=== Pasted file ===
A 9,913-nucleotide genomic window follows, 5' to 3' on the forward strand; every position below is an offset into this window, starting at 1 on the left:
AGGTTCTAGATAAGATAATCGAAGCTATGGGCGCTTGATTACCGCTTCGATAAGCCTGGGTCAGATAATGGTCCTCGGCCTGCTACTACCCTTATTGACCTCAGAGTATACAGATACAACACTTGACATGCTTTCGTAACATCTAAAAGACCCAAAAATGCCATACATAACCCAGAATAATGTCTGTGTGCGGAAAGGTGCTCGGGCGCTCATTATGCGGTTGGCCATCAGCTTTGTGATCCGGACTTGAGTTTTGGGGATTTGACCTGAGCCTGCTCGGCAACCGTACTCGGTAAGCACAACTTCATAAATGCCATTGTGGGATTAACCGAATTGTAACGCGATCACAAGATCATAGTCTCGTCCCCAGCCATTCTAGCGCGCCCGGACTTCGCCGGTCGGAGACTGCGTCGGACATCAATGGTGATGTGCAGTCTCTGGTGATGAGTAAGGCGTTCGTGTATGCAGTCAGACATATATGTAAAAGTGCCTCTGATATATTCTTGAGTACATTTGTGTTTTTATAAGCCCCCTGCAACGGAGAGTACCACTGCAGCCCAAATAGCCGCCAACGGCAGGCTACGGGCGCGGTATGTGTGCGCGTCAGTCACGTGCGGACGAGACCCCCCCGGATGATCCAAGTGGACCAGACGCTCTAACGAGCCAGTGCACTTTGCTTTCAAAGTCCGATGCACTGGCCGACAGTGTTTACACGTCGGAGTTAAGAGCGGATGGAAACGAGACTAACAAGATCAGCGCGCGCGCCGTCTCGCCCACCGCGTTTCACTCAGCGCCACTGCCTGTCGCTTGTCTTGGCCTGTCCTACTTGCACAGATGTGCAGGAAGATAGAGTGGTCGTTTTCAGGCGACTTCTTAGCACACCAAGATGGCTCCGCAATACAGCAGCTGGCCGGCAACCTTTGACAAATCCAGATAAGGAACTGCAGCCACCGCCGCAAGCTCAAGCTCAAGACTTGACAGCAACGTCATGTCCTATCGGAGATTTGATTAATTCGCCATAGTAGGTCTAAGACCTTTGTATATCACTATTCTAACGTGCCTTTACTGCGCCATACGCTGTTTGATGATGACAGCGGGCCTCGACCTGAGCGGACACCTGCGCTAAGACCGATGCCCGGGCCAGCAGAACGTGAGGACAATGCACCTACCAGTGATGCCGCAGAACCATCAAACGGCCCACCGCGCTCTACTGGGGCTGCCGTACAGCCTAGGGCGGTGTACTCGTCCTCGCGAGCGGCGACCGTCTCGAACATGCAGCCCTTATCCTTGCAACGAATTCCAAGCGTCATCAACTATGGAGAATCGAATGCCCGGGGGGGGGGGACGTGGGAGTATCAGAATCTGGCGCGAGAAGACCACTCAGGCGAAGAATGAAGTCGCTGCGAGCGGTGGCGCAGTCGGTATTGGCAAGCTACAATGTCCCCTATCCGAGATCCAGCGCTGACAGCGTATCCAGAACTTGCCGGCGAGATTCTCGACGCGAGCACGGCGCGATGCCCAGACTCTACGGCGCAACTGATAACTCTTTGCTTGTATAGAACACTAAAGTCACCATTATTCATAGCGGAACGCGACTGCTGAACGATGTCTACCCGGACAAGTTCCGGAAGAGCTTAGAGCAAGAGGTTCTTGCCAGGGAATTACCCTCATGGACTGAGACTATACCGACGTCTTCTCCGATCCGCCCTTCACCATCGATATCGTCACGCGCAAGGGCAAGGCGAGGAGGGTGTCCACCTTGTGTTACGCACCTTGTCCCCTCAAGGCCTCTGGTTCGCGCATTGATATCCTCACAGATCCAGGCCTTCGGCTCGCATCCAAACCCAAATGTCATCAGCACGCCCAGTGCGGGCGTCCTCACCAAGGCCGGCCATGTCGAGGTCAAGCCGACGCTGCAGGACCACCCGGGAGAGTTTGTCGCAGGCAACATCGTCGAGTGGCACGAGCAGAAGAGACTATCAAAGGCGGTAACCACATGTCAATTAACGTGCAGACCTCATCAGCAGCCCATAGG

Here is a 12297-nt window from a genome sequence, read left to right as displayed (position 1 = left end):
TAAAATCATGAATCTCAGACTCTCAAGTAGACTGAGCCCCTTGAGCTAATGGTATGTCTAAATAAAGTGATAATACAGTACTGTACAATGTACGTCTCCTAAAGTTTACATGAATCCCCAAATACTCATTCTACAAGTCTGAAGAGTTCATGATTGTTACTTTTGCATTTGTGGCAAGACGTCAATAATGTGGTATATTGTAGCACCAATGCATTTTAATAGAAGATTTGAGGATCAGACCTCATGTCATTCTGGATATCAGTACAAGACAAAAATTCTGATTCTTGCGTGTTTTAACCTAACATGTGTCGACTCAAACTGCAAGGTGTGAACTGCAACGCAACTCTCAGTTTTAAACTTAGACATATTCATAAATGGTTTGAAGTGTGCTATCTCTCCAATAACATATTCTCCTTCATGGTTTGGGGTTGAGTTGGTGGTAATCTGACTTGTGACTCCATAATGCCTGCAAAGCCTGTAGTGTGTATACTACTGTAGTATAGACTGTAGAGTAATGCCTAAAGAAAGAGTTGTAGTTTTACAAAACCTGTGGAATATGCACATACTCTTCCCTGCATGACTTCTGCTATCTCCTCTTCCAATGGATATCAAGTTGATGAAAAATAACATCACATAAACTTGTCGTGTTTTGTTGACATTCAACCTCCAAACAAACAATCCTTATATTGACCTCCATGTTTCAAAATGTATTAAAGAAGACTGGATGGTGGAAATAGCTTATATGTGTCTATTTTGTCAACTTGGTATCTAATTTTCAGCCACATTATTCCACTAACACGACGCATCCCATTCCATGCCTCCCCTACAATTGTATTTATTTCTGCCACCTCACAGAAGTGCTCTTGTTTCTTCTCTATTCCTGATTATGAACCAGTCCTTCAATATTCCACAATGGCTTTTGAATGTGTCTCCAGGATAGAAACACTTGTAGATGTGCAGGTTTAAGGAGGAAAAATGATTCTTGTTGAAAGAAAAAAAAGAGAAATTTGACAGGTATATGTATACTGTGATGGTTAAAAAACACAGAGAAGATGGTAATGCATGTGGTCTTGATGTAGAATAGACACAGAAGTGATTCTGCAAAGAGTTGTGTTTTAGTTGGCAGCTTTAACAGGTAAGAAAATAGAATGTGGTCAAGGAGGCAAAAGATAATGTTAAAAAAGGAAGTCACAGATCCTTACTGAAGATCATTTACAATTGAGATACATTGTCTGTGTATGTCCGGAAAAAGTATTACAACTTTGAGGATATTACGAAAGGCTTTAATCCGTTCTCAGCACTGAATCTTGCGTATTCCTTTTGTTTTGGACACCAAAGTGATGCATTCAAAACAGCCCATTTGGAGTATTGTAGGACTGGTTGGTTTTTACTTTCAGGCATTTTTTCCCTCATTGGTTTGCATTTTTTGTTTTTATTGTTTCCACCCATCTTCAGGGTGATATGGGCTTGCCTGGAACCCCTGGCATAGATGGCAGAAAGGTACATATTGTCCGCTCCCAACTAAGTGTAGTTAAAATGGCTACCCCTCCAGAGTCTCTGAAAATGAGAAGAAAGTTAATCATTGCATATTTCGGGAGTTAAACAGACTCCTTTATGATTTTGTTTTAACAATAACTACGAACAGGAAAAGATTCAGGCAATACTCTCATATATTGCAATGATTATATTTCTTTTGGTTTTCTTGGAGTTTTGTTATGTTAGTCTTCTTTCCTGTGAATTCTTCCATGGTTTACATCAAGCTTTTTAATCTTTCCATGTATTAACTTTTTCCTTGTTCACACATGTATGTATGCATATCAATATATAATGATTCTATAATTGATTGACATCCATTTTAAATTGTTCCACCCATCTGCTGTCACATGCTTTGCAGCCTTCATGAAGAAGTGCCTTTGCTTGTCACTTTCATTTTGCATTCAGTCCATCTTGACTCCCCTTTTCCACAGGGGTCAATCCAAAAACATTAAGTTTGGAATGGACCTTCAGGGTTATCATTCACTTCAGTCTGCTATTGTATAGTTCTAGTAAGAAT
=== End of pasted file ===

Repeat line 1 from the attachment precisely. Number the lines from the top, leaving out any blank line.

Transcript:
A 9,913-nucleotide genomic window follows, 5' to 3' on the forward strand; every position below is an offset into this window, starting at 1 on the left: